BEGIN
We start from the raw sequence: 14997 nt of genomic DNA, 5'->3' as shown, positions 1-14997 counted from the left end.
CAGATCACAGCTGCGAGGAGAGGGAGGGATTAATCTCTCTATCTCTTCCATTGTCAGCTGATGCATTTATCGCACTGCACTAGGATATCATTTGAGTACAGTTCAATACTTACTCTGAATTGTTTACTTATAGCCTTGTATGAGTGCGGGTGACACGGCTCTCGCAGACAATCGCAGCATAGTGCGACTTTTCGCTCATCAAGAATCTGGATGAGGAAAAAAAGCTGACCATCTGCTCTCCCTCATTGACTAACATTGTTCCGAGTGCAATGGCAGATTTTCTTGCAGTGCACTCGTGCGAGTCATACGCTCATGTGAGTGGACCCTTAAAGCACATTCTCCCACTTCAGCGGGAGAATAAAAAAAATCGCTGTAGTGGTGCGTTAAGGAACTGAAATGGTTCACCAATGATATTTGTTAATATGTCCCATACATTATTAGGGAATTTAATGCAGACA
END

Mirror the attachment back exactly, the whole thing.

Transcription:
We start from the raw sequence: 14997 nt of genomic DNA, 5'->3' as shown, positions 1-14997 counted from the left end.
CAGATCACAGCTGCGAGGAGAGGGAGGGATTAATCTCTCTATCTCTTCCATTGTCAGCTGATGCATTTATCGCACTGCACTAGGATATCATTTGAGTACAGTTCAATACTTACTCTGAATTGTTTACTTATAGCCTTGTATGAGTGCGGGTGACACGGCTCTCGCAGACAATCGCAGCATAGTGCGACTTTTCGCTCATCAAGAATCTGGATGAGGAAAAAAAGCTGACCATCTGCTCTCCCTCATTGACTAACATTGTTCCGAGTGCAATGGCAGATTTTCTTGCAGTGCACTCGTGCGAGTCATACGCTCATGTGAGTGGACCCTTAAAGCACATTCTCCCACTTCAGCGGGAGAATAAAAAAAATCGCTGTAGTGGTGCGTTAAGGAACTGAAATGGTTCACCAATGATATTTGTTAATATGTCCCATACATTATTAGGGAATTTAATGCAGACA